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Subject:Re: To Dialog or Not To Dialog (#117530) From:scot <scot -at- HCI -dot- COM -dot- AU> Date:Wed, 3 Apr 1996 10:10:31 +1000
>It's one thing to provide your users with enough information to make sense
>out of your directions. It's another thing entirely to assume your users have
>the knowledge of convention. Instead of simply using the standard terms and
>assuming the user will understand their meaning, perhaps you should provide an
>overview section with a list of key concepts and definitions. Obviously, if
>you're writing for users with a software background,
Part of the beauty of Windows and similiar systems is that it is highly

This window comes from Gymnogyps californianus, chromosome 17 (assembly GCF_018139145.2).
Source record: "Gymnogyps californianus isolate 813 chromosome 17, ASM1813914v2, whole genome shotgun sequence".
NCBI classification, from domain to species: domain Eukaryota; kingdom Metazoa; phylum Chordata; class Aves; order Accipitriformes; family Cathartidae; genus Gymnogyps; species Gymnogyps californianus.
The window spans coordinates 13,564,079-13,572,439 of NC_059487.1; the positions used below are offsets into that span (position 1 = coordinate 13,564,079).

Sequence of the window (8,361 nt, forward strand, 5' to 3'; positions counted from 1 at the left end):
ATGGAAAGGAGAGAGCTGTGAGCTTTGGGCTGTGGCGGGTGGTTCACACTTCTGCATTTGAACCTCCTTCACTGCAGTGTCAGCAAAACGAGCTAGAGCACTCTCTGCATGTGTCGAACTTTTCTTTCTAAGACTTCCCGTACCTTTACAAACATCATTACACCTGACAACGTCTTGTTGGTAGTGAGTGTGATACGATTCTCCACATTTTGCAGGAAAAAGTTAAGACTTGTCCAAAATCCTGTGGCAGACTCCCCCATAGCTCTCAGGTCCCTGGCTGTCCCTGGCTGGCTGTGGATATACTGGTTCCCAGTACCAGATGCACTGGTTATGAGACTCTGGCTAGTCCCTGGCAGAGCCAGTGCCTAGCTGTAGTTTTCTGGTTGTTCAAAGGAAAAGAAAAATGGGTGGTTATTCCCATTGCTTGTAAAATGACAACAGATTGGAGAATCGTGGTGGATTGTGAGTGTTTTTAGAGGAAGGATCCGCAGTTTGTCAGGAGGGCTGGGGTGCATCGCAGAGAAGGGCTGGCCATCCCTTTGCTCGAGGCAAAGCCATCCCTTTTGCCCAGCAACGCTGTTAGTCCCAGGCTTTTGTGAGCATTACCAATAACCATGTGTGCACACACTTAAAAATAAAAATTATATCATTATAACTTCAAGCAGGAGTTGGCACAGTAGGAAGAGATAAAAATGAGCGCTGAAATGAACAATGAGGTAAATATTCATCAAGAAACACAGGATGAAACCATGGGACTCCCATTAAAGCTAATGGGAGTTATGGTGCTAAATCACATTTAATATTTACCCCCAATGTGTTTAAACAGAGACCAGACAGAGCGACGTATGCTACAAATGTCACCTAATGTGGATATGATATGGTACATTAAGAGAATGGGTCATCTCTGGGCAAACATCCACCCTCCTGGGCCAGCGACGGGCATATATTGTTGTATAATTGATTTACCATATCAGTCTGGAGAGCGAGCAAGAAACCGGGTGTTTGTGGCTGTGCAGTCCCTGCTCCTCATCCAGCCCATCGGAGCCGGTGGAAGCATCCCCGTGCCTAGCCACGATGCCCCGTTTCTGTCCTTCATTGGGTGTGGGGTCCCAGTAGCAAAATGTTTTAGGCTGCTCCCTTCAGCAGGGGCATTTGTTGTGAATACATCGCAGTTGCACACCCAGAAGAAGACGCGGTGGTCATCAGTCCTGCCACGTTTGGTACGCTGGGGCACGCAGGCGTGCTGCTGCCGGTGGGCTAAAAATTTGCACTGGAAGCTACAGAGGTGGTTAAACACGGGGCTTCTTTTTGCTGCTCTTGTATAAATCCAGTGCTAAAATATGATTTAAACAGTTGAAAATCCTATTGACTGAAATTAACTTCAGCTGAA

standardised in operation. It is also supplied with documentation. In my
audience definition, I nearly always include a statement to the effect that
the audience has possession of a Windows manual, has read it, and also
studied the online documentation and training materials installed with it.
In the manual I tell the reader this assumption is made, and if YOU (the
reader) hasn't done this, you should do it immediately.
A starting point has to be assumed (for a start, that your audience can read
English !), I don't see the point in duplicating information, unless there
is some specific reason why you can't assume this material is available to
them (and usually, there isn't).